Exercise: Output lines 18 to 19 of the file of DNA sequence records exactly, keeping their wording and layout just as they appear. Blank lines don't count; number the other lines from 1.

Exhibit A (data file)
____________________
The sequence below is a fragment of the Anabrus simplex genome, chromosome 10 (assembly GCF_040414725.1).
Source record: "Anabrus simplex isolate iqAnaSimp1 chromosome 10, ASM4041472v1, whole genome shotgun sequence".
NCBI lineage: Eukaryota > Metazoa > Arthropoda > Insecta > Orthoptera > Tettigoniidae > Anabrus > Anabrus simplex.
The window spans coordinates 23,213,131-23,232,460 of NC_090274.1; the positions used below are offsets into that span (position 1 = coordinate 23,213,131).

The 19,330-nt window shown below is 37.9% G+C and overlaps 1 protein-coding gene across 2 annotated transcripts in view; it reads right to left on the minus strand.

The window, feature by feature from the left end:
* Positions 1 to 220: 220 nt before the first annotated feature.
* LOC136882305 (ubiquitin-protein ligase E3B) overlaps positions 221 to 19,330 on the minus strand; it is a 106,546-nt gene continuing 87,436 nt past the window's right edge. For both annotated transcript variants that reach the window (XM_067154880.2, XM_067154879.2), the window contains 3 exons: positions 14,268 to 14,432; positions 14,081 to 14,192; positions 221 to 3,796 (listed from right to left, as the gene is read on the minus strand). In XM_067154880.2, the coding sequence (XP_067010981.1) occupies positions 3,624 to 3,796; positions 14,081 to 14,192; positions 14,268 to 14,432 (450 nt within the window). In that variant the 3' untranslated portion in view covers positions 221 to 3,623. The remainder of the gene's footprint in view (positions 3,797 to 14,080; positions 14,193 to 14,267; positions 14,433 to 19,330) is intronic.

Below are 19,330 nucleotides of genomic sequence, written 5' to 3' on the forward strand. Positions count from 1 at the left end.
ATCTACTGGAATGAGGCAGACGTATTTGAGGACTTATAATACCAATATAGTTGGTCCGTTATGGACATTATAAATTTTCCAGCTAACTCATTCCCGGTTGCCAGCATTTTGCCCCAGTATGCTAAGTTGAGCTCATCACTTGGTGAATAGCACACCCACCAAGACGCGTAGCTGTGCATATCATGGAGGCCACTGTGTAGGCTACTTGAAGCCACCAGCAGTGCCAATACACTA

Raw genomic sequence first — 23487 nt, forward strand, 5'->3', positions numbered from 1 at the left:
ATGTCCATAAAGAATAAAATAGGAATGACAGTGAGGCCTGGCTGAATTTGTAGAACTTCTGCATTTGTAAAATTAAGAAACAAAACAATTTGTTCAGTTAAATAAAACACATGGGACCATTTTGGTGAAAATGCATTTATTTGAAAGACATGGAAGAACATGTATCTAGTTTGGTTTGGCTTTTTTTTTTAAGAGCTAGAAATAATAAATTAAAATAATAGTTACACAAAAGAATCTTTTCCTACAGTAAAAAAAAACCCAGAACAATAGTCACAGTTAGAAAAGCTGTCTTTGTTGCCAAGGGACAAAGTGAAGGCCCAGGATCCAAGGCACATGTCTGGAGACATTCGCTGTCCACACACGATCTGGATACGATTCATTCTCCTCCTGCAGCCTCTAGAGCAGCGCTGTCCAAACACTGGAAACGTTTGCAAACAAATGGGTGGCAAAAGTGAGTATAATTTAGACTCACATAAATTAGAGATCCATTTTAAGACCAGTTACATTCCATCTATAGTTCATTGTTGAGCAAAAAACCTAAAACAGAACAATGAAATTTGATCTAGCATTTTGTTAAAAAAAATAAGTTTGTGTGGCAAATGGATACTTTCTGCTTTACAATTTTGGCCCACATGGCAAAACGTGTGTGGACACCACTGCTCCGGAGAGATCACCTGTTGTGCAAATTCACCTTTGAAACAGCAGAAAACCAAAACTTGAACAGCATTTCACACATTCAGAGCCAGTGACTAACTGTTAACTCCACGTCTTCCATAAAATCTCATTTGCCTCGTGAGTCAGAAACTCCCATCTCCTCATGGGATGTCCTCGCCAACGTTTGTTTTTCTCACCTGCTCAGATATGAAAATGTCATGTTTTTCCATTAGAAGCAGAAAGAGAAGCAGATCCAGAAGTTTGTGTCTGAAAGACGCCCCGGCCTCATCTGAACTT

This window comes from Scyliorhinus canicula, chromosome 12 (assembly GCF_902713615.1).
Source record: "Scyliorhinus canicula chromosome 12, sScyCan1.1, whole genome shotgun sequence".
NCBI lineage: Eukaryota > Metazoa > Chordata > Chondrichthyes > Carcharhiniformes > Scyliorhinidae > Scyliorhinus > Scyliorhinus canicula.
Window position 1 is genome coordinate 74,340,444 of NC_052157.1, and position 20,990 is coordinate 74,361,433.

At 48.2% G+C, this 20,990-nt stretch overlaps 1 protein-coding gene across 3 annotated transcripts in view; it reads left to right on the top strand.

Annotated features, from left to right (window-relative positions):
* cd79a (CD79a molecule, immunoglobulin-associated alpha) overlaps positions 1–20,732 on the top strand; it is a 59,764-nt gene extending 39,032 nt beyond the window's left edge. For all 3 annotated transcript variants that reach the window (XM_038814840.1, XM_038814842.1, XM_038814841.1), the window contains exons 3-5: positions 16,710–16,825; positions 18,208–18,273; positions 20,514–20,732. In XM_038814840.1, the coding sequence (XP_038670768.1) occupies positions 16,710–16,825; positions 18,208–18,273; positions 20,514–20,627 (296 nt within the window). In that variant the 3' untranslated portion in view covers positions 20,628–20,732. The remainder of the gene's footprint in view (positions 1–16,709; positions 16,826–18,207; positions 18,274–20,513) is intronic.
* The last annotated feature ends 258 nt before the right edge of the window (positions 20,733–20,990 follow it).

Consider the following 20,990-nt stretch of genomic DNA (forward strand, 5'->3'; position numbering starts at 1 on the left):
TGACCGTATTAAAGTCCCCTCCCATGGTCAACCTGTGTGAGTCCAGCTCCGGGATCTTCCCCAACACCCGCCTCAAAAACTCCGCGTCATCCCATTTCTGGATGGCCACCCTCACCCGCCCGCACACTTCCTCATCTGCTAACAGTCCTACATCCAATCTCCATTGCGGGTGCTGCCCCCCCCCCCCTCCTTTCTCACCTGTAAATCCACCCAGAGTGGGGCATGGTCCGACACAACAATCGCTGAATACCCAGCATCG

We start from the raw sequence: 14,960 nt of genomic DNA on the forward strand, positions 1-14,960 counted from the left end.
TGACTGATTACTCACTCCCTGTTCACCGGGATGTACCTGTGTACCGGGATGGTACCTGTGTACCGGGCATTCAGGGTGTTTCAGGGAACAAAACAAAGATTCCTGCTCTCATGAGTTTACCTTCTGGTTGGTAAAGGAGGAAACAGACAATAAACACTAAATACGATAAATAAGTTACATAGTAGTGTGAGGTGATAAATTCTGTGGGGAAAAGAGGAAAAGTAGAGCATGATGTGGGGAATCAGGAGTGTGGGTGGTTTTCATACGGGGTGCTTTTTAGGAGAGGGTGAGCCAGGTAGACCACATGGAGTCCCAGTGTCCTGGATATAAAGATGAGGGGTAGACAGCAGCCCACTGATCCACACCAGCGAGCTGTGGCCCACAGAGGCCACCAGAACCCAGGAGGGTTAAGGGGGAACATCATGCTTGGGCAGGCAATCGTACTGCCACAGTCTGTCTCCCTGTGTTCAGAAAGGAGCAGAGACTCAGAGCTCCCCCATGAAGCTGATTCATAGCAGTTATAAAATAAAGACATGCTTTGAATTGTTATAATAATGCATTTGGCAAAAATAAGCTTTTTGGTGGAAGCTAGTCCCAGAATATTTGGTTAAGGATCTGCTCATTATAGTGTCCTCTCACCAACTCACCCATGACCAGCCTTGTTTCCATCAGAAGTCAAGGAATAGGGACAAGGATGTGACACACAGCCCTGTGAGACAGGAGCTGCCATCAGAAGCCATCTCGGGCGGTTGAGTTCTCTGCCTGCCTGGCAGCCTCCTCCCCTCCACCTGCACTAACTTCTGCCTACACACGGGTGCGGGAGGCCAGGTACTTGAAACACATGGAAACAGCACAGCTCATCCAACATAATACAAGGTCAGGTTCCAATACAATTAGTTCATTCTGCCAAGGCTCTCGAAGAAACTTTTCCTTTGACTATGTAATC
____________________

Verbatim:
Annotated features, from left to right (window-relative positions):
* cd79a (CD79a molecule, immunoglobulin-associated alpha) overlaps positions 1–20,732 on the top strand; it is a 59,764-nt gene extending 39,032 nt beyond the window's left edge. For all 3 annotated transcript variants that reach the window (XM_038814840.1, XM_038814842.1, XM_038814841.1), the window contains exons 3-5: positions 16,710–16,825; positions 18,208–18,273; positions 20,514–20,732. In XM_038814840.1, the coding sequence (XP_038670768.1) occupies positions 16,710–16,825; positions 18,208–18,273; positions 20,514–20,627 (296 nt within the window). In that variant the 3' untranslated portion in view covers positions 20,628–20,732. The remainder of the gene's footprint in view (positions 1–16,709; positions 16,826–18,207; positions 18,274–20,513) is intronic.